Wheaton College Norton, Massachusetts
Wheaton College
Office of the President

President’s Blog

  • A message from the Board of Trustees

    President Crutcher has led our college with great success, grace, integrity and devotion.

    From Thomas J. Hollister
    Chair, Board of Trustees 

    I am following up on President Crutcher's announcement of his decision to step down as President of Wheaton College at the end of the next academic year, June 30, 2014. Ten years ago, I had the opportunity to chair the committee that recruited President Crutcher to Wheaton. When we selected our new President, we had no idea how fortunate Wheaton would be, or what a wonderful President he would become. President Crutcher will be greatly missed. On behalf of the Board of Trustees, I want to thank him for his remarkable tenure and many contributions.

    The goals that we set for his presidency—in consultation with the college community in 2003-04—centered on our shared desire to strengthen Wheaton by building on its distinctive liberal arts curriculum, enhancing its academic reputation in the wider world and fully enlisting the active support of our extended community.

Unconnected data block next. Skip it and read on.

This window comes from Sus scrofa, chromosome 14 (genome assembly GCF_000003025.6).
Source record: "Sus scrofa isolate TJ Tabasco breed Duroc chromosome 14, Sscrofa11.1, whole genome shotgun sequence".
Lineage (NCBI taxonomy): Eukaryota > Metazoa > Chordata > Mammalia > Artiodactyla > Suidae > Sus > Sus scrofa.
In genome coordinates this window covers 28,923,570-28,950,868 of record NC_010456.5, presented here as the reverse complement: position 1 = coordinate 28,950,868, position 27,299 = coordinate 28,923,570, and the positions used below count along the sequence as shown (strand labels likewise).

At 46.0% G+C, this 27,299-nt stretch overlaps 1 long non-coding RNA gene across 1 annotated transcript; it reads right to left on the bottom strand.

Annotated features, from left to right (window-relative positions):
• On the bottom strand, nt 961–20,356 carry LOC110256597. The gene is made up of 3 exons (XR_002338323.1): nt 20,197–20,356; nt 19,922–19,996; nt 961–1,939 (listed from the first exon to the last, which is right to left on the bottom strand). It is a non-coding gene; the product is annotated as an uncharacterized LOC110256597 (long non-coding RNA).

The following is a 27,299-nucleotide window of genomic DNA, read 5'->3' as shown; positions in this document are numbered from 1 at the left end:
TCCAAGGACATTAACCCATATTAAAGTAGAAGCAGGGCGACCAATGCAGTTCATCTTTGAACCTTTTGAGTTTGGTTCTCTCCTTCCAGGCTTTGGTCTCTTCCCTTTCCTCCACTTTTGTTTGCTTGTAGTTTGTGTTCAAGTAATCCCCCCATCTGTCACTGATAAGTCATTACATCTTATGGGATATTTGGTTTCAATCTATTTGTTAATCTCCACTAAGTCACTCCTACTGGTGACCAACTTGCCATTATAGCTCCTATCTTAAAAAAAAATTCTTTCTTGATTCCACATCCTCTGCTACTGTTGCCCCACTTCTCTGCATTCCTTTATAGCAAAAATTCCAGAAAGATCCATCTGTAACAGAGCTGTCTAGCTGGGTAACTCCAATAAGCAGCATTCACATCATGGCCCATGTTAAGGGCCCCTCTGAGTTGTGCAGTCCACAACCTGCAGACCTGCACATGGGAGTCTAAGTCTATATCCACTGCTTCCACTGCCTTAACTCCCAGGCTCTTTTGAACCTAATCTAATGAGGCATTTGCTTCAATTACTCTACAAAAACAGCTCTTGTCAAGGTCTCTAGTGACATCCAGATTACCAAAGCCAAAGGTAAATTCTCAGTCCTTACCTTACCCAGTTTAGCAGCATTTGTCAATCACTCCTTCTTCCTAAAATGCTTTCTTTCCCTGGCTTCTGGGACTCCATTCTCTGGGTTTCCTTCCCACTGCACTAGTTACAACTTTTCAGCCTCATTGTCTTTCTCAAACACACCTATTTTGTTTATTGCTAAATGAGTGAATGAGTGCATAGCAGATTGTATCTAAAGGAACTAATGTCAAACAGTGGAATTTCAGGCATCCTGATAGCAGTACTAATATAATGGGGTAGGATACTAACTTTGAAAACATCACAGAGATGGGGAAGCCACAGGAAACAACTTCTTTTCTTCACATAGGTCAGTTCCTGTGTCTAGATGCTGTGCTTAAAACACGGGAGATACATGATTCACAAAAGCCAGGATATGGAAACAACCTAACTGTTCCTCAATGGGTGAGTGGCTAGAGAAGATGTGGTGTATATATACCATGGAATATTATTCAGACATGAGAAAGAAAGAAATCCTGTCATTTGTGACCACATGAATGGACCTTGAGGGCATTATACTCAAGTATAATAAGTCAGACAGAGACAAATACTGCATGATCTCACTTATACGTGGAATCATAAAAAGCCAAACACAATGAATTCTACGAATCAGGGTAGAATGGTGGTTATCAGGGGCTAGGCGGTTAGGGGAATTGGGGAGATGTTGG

Wheaton has made enormous strides forward in those areas thanks to President Crutcher's dedication to advancing the college. So much has been accomplished under his tenure:

    ‣ The college's reach and reputation has been enhanced and extended in large part due to President Crutcher's national stature and the manner in which he has tirelessly told the Wheaton story.

    ‣ Wheaton continues to be pedagogically innovative, offering a vibrant, inventive and evolving curriculum taught by an exceptionally talented and committed faculty. 

    ‣ Our students give Wheaton high marks in national polls that measure student engagement.

    ‣ The faculty praises the intellectual capacity of the students, who have never been more diverse or accomplished with national and international awards, scholarships and fellowships.

    ‣ The incoming class of 2017 is expected to be the third largest in the school's history.

    ‣ The college's campus has never offered more or looked better, including excitement generated by the new Mars Science Center and new Diane C. Nordin '80 Turf Field.